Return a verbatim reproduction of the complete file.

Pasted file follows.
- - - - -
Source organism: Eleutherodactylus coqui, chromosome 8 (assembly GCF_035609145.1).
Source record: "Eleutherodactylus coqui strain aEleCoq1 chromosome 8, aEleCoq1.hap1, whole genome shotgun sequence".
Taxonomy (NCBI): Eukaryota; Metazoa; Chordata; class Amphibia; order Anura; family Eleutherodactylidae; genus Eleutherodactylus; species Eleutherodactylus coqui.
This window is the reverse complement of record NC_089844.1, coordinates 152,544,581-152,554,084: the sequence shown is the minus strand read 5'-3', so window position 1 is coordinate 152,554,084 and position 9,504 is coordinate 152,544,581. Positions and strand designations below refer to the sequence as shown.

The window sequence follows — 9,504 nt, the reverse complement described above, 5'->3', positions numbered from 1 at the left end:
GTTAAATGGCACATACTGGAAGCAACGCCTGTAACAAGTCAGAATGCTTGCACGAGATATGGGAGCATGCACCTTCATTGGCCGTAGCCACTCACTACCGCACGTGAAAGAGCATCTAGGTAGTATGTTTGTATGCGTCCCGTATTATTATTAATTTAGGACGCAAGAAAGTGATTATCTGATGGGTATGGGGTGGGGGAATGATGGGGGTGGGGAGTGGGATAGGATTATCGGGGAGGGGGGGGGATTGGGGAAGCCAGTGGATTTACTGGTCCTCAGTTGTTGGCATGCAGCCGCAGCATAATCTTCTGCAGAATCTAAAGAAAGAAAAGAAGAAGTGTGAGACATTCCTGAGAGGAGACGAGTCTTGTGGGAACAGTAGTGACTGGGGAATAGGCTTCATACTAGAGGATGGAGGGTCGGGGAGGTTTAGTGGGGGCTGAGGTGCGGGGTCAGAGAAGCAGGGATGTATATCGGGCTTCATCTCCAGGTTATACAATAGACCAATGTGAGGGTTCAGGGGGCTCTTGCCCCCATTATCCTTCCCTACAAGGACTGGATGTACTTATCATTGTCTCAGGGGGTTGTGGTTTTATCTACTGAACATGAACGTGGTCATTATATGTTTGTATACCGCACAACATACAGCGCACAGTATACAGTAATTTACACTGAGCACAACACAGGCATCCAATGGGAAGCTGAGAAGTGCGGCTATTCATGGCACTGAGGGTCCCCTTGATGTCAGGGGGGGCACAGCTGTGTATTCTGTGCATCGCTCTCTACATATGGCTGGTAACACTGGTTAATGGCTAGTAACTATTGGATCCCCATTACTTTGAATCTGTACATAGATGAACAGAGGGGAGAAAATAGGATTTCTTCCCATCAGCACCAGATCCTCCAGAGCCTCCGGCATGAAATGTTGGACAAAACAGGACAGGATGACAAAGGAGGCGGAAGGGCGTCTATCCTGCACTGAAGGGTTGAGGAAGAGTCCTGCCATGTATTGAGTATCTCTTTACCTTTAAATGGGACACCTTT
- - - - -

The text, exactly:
Source organism: Eleutherodactylus coqui, chromosome 8 (assembly GCF_035609145.1).
Source record: "Eleutherodactylus coqui strain aEleCoq1 chromosome 8, aEleCoq1.hap1, whole genome shotgun sequence".
Taxonomy (NCBI): Eukaryota; Metazoa; Chordata; class Amphibia; order Anura; family Eleutherodactylidae; genus Eleutherodactylus; species Eleutherodactylus coqui.
This window is the reverse complement of record NC_089844.1, coordinates 152,544,581-152,554,084: the sequence shown is the minus strand read 5'-3', so window position 1 is coordinate 152,554,084 and position 9,504 is coordinate 152,544,581. Positions and strand designations below refer to the sequence as shown.

The window sequence follows — 9,504 nt, the reverse complement described above, 5'->3', positions numbered from 1 at the left end:
GTTAAATGGCACATACTGGAAGCAACGCCTGTAACAAGTCAGAATGCTTGCACGAGATATGGGAGCATGCACCTTCATTGGCCGTAGCCACTCACTACCGCACGTGAAAGAGCATCTAGGTAGTATGTTTGTATGCGTCCCGTATTATTATTAATTTAGGACGCAAGAAAGTGATTATCTGATGGGTATGGGGTGGGGGAATGATGGGGGTGGGGAGTGGGATAGGATTATCGGGGAGGGGGGGGGATTGGGGAAGCCAGTGGATTTACTGGTCCTCAGTTGTTGGCATGCAGCCGCAGCATAATCTTCTGCAGAATCTAAAGAAAGAAAAGAAGAAGTGTGAGACATTCCTGAGAGGAGACGAGTCTTGTGGGAACAGTAGTGACTGGGGAATAGGCTTCATACTAGAGGATGGAGGGTCGGGGAGGTTTAGTGGGGGCTGAGGTGCGGGGTCAGAGAAGCAGGGATGTATATCGGGCTTCATCTCCAGGTTATACAATAGACCAATGTGAGGGTTCAGGGGGCTCTTGCCCCCATTATCCTTCCCTACAAGGACTGGATGTACTTATCATTGTCTCAGGGGGTTGTGGTTTTATCTACTGAACATGAACGTGGTCATTATATGTTTGTATACCGCACAACATACAGCGCACAGTATACAGTAATTTACACTGAGCACAACACAGGCATCCAATGGGAAGCTGAGAAGTGCGGCTATTCATGGCACTGAGGGTCCCCTTGATGTCAGGGGGGGCACAGCTGTGTATTCTGTGCATCGCTCTCTACATATGGCTGGTAACACTGGTTAATGGCTAGTAACTATTGGATCCCCATTACTTTGAATCTGTACATAGATGAACAGAGGGGAGAAAATAGGATTTCTTCCCATCAGCACCAGATCCTCCAGAGCCTCCGGCATGAAATGTTGGACAAAACAGGACAGGATGACAAAGGAGGCGGAAGGGCGTCTATCCTGCACTGAAGGGTTGAGGAAGAGTCCTGCCATGTATTGAGTATCTCTTTACCTTTAAATGGGACACCTTT